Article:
The Time Travelers Notebook – MedBotRX

By Jon Hillenbrand In Time Travelers Notebook

In 2019, a hospital on the north side of Chicago was instructed by a court ruling to put warning labels on their elevator doors.

“This facility is co-run by an Artificial Intelligence.  Ride elevators at your own risk.”

The origin of this is very interesting.  Apparently, around this time, AI was seen a a potential threat to the future of humanity.  Looking back, I can see why humans from this timeline would think so.  So to counteract some of this threat, computer scientists decided to work with AI in the way you would work with an intern or a new coworker, perhaps a resource employee.

A plan was approved and implemented by the hospital board to use AI to keep track of medication administration in their Emergency Department.  Since this hospital was a Level 1 Trauma facility located in an actively aggressive portion of early 21st century Chicago, it was frequently overburdened with cases and understaffed due to the Transitional Healthcare Time.  Because several incidents involving the misuse of medications had not been caught by the facility’s electronic medical record, it was determined to use an AI called “MedBotRX” to do all medication administration.

On January 1st, 2019, the facility ran into its first issue.  It was an extremely busy time in the early hours due to drunk drivers, fireworks accidents and other such injuries that were commonplace in this era.  The AI had been in place for one week and had by then worked flawlessly, saving errors time and money.  However, at some point during the night, MedBoxRX seemed to crash during three high stakes cases, resulting in a horrific outcome.

One of the patients in the ED that night was a man by the name of Reggie.  He had been in and out of the ED several times that week and was considered homeless by the staff,  He was frequently drunk and had several bad interactions with medications that a physician from another facility had been prescribing for a painful back.

At this point, it’s important to note something.  At this point in time, hospitals around the nation and the world had a very complex relationship.  All of them were competing financially.  However, many would share information and even invite other hospitals into cooperative relationships.  For example, another hospital on the north side of Chicago had an advanced Simulation Lab for training physicians, EMTs and nurses.  After they had trained their own staff, they opened their services up to competing hospitals.  Further, many of these hospitals would spend years attempting to merge into one larger corporation, spending millions of dollars to do so, forming transition teams, forming lists of redundant staff positions, etc. only to have those plans halted by a court decision.  Then those facilities would break ties and return to their regular activities of attempting to put each other out of business.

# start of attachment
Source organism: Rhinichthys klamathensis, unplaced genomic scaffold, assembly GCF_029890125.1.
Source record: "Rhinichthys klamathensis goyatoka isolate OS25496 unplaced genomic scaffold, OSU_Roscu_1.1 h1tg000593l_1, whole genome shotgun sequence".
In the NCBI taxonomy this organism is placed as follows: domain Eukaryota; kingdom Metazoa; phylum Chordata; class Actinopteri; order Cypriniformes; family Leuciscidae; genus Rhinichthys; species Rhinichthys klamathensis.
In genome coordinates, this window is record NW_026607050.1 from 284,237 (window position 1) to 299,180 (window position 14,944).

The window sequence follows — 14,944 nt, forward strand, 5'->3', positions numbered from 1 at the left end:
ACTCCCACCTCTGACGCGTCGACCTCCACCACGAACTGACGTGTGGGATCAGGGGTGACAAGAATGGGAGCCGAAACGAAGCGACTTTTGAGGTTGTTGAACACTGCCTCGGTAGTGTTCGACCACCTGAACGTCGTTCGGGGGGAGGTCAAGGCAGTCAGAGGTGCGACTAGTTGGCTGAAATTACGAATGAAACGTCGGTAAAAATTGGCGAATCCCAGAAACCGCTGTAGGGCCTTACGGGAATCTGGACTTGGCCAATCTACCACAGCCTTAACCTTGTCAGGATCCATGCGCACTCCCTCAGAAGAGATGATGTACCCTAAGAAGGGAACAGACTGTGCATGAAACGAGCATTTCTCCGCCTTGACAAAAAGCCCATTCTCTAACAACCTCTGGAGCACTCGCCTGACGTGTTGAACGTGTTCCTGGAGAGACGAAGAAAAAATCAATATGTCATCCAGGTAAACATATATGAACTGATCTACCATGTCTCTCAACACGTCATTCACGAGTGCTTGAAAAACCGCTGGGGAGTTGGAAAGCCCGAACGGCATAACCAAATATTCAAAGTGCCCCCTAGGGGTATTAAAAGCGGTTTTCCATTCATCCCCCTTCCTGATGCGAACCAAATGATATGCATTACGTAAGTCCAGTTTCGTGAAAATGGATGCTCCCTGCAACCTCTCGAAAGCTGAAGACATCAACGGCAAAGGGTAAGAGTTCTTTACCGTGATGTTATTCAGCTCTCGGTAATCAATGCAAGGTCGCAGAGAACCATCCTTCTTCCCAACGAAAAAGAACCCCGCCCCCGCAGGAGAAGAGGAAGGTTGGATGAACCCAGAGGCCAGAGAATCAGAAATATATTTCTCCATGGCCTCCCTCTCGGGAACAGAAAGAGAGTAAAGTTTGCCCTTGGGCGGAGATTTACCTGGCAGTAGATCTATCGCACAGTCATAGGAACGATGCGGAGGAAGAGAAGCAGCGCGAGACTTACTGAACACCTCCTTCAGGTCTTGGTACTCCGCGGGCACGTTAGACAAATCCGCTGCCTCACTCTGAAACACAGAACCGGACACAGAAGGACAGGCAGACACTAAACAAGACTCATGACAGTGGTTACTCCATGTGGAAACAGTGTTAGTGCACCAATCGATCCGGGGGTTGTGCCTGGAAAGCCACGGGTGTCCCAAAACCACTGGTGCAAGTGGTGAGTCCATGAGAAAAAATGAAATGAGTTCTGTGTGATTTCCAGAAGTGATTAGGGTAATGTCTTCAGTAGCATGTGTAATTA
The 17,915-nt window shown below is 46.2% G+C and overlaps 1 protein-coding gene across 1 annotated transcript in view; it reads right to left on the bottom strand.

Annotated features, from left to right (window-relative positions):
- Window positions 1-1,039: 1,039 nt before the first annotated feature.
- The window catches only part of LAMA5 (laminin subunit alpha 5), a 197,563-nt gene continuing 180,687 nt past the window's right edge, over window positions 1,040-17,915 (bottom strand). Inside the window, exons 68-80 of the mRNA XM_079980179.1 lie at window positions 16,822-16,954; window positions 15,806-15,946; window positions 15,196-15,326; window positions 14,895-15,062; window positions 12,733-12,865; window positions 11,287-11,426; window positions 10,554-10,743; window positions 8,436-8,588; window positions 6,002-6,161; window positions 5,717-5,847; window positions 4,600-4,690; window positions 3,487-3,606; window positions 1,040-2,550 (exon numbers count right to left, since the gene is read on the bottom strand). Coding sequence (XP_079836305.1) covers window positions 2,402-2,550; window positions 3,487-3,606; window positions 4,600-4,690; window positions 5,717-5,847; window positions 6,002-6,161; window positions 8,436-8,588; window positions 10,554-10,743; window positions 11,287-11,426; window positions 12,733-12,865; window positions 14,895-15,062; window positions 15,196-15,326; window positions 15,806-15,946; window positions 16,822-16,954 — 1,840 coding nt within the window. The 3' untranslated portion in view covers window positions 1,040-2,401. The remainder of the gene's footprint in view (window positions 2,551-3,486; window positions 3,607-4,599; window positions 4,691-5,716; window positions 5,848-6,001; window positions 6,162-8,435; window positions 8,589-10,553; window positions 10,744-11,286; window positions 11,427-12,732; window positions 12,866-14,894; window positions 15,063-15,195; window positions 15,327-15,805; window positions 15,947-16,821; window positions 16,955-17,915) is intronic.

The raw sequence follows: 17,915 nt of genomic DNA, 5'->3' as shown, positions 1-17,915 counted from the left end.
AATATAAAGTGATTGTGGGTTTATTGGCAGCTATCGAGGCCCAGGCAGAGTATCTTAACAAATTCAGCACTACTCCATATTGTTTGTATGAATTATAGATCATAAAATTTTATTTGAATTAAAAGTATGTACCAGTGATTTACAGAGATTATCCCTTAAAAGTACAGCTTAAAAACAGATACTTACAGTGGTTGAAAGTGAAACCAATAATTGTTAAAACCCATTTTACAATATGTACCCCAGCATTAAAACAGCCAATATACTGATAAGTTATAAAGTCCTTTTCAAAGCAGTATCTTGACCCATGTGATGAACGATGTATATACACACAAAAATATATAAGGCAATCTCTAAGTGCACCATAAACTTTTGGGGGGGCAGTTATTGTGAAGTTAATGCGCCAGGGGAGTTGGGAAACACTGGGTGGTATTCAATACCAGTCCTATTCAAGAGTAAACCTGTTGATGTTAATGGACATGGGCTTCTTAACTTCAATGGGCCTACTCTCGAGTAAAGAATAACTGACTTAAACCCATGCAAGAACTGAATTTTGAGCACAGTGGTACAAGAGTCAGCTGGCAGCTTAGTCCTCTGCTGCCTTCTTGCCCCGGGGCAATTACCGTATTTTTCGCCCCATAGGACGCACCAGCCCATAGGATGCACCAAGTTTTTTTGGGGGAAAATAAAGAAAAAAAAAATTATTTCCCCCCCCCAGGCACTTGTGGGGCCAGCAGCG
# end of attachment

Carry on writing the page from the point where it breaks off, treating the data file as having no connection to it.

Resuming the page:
It was on this background that on January 1st, 2019, MedBotRX made the decision to not give medications to Mr. Reginald Robinson while in the middle of a procedure to remove a bullet from his pancreas.  Mr. Robinson’s screams nearly blocked out the frantic phone calls being made to anesthesiologists who were no on scene and were instead out partying on a night that many had never had off before in years.  Finally, an anesthesiologist, Dr. Michael Pembroke, entered the facility at approximately 0230 hours and attempted to enter elevator A which connected the parking garage basement to the Emergency Department.  The doors opened, he walked past the threshold and the doors closed on him pinning him by the waist.  At this moment, the elevator alarm sounded and there was a 20 second pause that was automatically built into the hard-coding of the elevator software.  After that, car began to lift severing Dr. Pembroke at the waist.  No alarms were sounded and upon reaching the ED, the doors to the elevator did not open.  Records indicate that the elevator was shut down and put into maintenance mode, lighting up an alert in the security office that went unnoticed by the Public Safety officer who was monitoring that station.